Joshua 2:1-24: Difficult Decisions

Read: Joshua 2:1-24

Rahab was a prostitute that lived on the walls of Jericho that allowed the men from Israel to “lodge” at her home. She somehow found out that they were from Israel, and apparently this fact leaked and reached the ears of the king. Rahab was faced with a difficult decision: expose the spies that had come into Jericho and face certain retribution from God or hide the spies from her own king and face possible retribution from her own king. She chose the latter, but in doing so had to make a decision to deceive her king. Rahab and all that were in Jericho and the surrounding area had heard about the awesomeness of God and what God had done for the Israelites in the desert and at the Red Sea. After lying about their presence, she strikes a deal with the spies asking for favor when Israel attacks the city in exchange for hiding them. She honors her side as the Israelites honor theirs (Joshua 6:17,23,25).

Some, however, may question whether or not Rahab was right in lying about the spies or not. The Bible does command the people of God to submit to governments. Governments that exist are established by God and the ones in authority are God’s servants for good. One that rebels against them brings judgment on themselves (Romans 13:1-7). But one has to realize though that the ultimate authority for government is God – that is even those one authority are still subject God’s authority. Sometimes, men in positions of authority make commands that run contrary to the commands of God. In these cases, one has to ask, does one obey man or does one obey God? On two occasions the disciples were brought before the authorities and told not to preach about Jesus. On both occasions, the disciples said that they must obey God rather than man, and they did so (Acts 4:19-20; Acts 5:27-32). Rahab, like the disciples, recognized the authority of God over the authority of man and acted. What is even more interesting is the redemption of Rahab. James 2:25 and Hebrews 11:31 cite her actions as evidence for her faith in God. By all counts, Rahab would not be considered a “good” person because of her occupation and the fact that she lied, but when Rahab is remembered in the scriptures, she is remembered as a woman of faith. And if that wasn’t enough, Rahab is also mentioned in Matthew 1:5 as one of the ancestors of Jesus himself. Rehab is not the only person in the Bible who was faced with difficult decisions. Shadrach, Meshach, Abednego, and Daniel all had to consider the consequences of worshipping God. They chose to continue to worship God and were thrown into a fiery furnace because of it (Daniel 2-3). The Egyptian midwives lied about having babies and were blessed by God because they protected the babies (Exodous 1:15-21). The Pharisees attempted to corner Jesus about healing on the Sabbath in John 7, and Jesus said it was better to do good on the Sabbath than be legalistic about it.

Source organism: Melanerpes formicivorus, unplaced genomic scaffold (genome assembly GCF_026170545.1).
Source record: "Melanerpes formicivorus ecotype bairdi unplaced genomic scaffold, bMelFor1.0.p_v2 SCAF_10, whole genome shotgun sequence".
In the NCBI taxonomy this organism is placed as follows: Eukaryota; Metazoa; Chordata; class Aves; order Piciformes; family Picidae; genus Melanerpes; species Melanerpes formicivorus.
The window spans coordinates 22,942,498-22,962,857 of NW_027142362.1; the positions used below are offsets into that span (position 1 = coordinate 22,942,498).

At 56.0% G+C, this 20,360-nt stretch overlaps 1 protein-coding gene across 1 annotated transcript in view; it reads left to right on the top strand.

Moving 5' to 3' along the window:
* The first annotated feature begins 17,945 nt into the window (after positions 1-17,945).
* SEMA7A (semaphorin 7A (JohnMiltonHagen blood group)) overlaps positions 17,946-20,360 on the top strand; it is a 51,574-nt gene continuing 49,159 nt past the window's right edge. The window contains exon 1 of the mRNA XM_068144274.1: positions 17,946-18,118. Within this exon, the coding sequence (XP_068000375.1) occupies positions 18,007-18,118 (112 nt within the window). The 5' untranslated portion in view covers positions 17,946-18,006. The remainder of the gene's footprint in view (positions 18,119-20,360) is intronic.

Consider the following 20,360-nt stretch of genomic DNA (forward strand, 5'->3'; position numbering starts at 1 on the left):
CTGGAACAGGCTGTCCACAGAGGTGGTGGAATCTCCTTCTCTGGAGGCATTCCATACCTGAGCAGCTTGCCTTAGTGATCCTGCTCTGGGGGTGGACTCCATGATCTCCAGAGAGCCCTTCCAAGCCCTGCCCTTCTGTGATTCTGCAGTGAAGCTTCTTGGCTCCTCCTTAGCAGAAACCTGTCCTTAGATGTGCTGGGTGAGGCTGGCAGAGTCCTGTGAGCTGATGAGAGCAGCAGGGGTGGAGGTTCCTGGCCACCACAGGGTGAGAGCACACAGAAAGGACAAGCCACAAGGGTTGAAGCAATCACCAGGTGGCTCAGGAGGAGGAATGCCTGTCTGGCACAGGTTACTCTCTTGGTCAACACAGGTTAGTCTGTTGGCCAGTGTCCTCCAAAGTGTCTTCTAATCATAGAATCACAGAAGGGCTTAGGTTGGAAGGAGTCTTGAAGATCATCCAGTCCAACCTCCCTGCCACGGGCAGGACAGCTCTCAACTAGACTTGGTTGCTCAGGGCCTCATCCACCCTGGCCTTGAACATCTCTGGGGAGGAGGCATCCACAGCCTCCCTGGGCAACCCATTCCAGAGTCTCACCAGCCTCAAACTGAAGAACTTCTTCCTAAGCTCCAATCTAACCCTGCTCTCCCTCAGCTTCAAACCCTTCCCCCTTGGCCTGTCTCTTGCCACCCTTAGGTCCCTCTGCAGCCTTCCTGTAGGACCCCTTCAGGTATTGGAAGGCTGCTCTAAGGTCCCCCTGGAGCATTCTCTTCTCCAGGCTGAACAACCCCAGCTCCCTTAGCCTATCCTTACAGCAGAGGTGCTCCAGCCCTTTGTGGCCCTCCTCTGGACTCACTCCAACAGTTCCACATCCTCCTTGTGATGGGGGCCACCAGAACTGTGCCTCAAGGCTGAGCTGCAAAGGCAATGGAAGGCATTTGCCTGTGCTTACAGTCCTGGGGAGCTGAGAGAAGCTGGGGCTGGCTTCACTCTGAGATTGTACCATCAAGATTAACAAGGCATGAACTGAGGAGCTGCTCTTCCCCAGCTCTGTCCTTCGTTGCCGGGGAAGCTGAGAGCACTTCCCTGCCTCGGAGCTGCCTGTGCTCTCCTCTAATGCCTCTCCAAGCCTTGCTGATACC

In any case, Rahab’s actions do not make lying right — the Bible is clear that lying is a sin. But there are certainly occasions when one has to make a difficult choice, and in some cases the choice is not clear, as it may require one to seemingly commit sin in order to maintain faith and have obedience in God. In any case, the acts of Rahab were courageous and did maintain her faith in God because of her deeds. When faced with difficult decisions, Christians have to consider the circumstances and act, and sometimes there is not a whole lot of time to mull over and weigh the options. In such circumstances it is certainly best to side with God and seek him above all else!

Lord, help to make tough decisions when they come!